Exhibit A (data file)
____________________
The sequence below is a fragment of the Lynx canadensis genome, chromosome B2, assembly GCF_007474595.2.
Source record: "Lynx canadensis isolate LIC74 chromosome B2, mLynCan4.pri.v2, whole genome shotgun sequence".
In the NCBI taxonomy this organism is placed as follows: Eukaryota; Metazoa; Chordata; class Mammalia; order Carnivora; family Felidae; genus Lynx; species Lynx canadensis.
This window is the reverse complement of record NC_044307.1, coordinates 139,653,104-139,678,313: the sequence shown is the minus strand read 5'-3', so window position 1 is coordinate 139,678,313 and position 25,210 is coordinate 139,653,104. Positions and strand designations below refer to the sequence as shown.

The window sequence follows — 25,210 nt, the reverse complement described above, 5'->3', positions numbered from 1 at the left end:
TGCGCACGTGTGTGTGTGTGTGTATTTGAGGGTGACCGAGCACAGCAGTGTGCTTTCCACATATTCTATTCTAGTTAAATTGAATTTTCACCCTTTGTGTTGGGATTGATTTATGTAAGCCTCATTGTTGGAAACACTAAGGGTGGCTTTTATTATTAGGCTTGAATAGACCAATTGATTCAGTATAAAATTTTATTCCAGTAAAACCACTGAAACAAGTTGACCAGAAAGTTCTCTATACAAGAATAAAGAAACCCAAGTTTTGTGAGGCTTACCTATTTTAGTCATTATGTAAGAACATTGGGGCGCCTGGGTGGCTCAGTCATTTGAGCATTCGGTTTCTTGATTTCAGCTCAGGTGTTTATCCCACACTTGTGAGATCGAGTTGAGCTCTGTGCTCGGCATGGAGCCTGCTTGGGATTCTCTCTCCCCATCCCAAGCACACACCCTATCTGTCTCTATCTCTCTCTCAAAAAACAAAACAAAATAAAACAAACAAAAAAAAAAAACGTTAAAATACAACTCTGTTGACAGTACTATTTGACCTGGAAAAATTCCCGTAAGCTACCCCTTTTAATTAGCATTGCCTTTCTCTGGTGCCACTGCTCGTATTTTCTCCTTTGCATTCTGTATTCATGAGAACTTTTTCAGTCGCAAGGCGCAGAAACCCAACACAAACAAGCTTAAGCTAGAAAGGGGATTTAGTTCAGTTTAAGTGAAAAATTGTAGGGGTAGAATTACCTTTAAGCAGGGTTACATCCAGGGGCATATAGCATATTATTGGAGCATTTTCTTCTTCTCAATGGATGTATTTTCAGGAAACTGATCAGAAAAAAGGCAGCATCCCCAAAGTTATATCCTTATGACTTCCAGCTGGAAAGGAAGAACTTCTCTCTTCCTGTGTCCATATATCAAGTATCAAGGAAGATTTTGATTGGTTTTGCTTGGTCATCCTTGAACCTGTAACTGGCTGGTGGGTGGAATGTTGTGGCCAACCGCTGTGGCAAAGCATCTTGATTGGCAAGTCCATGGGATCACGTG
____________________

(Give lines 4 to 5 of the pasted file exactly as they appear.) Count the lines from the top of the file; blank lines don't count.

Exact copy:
This window is the reverse complement of record NC_044307.1, coordinates 139,653,104-139,678,313: the sequence shown is the minus strand read 5'-3', so window position 1 is coordinate 139,678,313 and position 25,210 is coordinate 139,653,104. Positions and strand designations below refer to the sequence as shown.

The window sequence follows — 25,210 nt, the reverse complement described above, 5'->3', positions numbered from 1 at the left end: